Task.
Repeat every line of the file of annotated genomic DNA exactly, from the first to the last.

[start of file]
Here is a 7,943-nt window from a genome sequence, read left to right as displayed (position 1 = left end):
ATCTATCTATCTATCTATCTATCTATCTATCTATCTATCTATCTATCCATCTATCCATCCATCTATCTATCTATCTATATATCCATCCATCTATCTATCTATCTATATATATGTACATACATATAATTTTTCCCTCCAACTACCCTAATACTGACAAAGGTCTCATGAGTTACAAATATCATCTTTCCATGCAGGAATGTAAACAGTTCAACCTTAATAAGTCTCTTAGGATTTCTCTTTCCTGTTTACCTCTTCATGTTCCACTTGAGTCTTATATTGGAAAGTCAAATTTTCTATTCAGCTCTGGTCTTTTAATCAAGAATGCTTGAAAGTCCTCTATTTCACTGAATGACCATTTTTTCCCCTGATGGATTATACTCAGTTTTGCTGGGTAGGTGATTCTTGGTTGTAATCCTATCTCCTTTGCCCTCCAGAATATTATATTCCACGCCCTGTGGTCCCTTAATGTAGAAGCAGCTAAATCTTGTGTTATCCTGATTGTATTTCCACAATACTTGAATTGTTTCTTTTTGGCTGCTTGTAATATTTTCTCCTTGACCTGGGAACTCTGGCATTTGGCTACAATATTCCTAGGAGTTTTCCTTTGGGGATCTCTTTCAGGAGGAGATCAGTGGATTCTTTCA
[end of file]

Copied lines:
Here is a 7,943-nt window from a genome sequence, read left to right as displayed (position 1 = left end):
ATCTATCTATCTATCTATCTATCTATCTATCTATCTATCTATCTATCCATCTATCCATCCATCTATCTATCTATCTATATATCCATCCATCTATCTATCTATCTATATATATGTACATACATATAATTTTTCCCTCCAACTACCCTAATACTGACAAAGGTCTCATGAGTTACAAATATCATCTTTCCATGCAGGAATGTAAACAGTTCAACCTTAATAAGTCTCTTAGGATTTCTCTTTCCTGTTTACCTCTTCATGTTCCACTTGAGTCTTATATTGGAAAGTCAAATTTTCTATTCAGCTCTGGTCTTTTAATCAAGAATGCTTGAAAGTCCTCTATTTCACTGAATGACCATTTTTTCCCCTGATGGATTATACTCAGTTTTGCTGGGTAGGTGATTCTTGGTTGTAATCCTATCTCCTTTGCCCTCCAGAATATTATATTCCACGCCCTGTGGTCCCTTAATGTAGAAGCAGCTAAATCTTGTGTTATCCTGATTGTATTTCCACAATACTTGAATTGTTTCTTTTTGGCTGCTTGTAATATTTTCTCCTTGACCTGGGAACTCTGGCATTTGGCTACAATATTCCTAGGAGTTTTCCTTTGGGGATCTCTTTCAGGAGGAGATCAGTGGATTCTTTCA